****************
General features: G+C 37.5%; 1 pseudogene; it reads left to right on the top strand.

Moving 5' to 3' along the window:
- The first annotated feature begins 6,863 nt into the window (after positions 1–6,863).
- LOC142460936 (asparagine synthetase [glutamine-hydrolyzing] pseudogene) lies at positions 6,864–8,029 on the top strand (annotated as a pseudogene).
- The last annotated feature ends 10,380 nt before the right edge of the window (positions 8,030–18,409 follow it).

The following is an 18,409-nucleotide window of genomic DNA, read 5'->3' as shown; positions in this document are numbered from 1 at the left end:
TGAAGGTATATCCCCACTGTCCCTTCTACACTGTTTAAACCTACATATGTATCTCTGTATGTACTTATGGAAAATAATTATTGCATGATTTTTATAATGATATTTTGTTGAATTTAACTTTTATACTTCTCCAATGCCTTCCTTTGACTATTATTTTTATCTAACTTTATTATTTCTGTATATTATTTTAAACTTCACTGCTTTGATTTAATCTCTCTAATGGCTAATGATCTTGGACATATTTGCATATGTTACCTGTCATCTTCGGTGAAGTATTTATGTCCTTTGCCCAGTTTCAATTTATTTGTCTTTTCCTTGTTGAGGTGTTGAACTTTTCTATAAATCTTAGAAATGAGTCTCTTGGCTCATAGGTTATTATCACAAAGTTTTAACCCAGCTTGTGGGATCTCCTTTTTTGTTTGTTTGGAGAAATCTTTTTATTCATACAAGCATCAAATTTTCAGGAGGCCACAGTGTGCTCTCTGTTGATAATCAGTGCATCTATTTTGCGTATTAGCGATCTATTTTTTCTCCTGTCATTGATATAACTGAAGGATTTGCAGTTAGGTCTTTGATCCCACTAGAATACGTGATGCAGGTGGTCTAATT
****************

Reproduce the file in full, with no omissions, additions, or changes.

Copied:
General features: G+C 37.5%; 1 pseudogene; it reads left to right on the top strand.

Moving 5' to 3' along the window:
- The first annotated feature begins 6,863 nt into the window (after positions 1–6,863).
- LOC142460936 (asparagine synthetase [glutamine-hydrolyzing] pseudogene) lies at positions 6,864–8,029 on the top strand (annotated as a pseudogene).
- The last annotated feature ends 10,380 nt before the right edge of the window (positions 8,030–18,409 follow it).

The following is an 18,409-nucleotide window of genomic DNA, read 5'->3' as shown; positions in this document are numbered from 1 at the left end:
TGAAGGTATATCCCCACTGTCCCTTCTACACTGTTTAAACCTACATATGTATCTCTGTATGTACTTATGGAAAATAATTATTGCATGATTTTTATAATGATATTTTGTTGAATTTAACTTTTATACTTCTCCAATGCCTTCCTTTGACTATTATTTTTATCTAACTTTATTATTTCTGTATATTATTTTAAACTTCACTGCTTTGATTTAATCTCTCTAATGGCTAATGATCTTGGACATATTTGCATATGTTACCTGTCATCTTCGGTGAAGTATTTATGTCCTTTGCCCAGTTTCAATTTATTTGTCTTTTCCTTGTTGAGGTGTTGAACTTTTCTATAAATCTTAGAAATGAGTCTCTTGGCTCATAGGTTATTATCACAAAGTTTTAACCCAGCTTGTGGGATCTCCTTTTTTGTTTGTTTGGAGAAATCTTTTTATTCATACAAGCATCAAATTTTCAGGAGGCCACAGTGTGCTCTCTGTTGATAATCAGTGCATCTATTTTGCGTATTAGCGATCTATTTTTTCTCCTGTCATTGATATAACTGAAGGATTTGCAGTTAGGTCTTTGATCCCACTAGAATACGTGATGCAGGTGGTCTAATT